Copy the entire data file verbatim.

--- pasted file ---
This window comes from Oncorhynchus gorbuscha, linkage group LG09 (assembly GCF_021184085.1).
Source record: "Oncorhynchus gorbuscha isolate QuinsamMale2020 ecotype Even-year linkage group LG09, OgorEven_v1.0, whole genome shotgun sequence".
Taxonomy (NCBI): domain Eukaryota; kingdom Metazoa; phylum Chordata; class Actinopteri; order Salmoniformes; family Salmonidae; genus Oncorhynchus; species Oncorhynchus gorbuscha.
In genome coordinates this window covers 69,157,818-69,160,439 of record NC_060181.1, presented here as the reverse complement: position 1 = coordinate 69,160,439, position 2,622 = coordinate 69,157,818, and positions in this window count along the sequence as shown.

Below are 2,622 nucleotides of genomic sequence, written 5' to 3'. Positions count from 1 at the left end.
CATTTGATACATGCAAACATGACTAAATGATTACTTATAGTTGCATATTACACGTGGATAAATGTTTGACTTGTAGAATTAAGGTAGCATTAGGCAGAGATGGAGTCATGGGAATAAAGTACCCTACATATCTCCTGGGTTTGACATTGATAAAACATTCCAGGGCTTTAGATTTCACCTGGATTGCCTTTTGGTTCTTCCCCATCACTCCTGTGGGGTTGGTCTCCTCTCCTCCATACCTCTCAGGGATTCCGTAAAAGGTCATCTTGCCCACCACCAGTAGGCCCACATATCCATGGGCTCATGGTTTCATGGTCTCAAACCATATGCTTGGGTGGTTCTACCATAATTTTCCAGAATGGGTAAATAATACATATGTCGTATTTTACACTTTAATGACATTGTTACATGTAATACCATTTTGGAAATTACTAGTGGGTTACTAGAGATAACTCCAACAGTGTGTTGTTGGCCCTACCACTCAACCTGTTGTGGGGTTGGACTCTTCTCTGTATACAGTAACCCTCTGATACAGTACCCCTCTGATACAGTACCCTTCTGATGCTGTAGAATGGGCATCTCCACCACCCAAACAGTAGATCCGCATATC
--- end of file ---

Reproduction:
This window comes from Oncorhynchus gorbuscha, linkage group LG09 (assembly GCF_021184085.1).
Source record: "Oncorhynchus gorbuscha isolate QuinsamMale2020 ecotype Even-year linkage group LG09, OgorEven_v1.0, whole genome shotgun sequence".
Taxonomy (NCBI): domain Eukaryota; kingdom Metazoa; phylum Chordata; class Actinopteri; order Salmoniformes; family Salmonidae; genus Oncorhynchus; species Oncorhynchus gorbuscha.
In genome coordinates this window covers 69,157,818-69,160,439 of record NC_060181.1, presented here as the reverse complement: position 1 = coordinate 69,160,439, position 2,622 = coordinate 69,157,818, and positions in this window count along the sequence as shown.

Below are 2,622 nucleotides of genomic sequence, written 5' to 3'. Positions count from 1 at the left end.
CATTTGATACATGCAAACATGACTAAATGATTACTTATAGTTGCATATTACACGTGGATAAATGTTTGACTTGTAGAATTAAGGTAGCATTAGGCAGAGATGGAGTCATGGGAATAAAGTACCCTACATATCTCCTGGGTTTGACATTGATAAAACATTCCAGGGCTTTAGATTTCACCTGGATTGCCTTTTGGTTCTTCCCCATCACTCCTGTGGGGTTGGTCTCCTCTCCTCCATACCTCTCAGGGATTCCGTAAAAGGTCATCTTGCCCACCACCAGTAGGCCCACATATCCATGGGCTCATGGTTTCATGGTCTCAAACCATATGCTTGGGTGGTTCTACCATAATTTTCCAGAATGGGTAAATAATACATATGTCGTATTTTACACTTTAATGACATTGTTACATGTAATACCATTTTGGAAATTACTAGTGGGTTACTAGAGATAACTCCAACAGTGTGTTGTTGGCCCTACCACTCAACCTGTTGTGGGGTTGGACTCTTCTCTGTATACAGTAACCCTCTGATACAGTACCCCTCTGATACAGTACCCTTCTGATGCTGTAGAATGGGCATCTCCACCACCCAAACAGTAGATCCGCATATC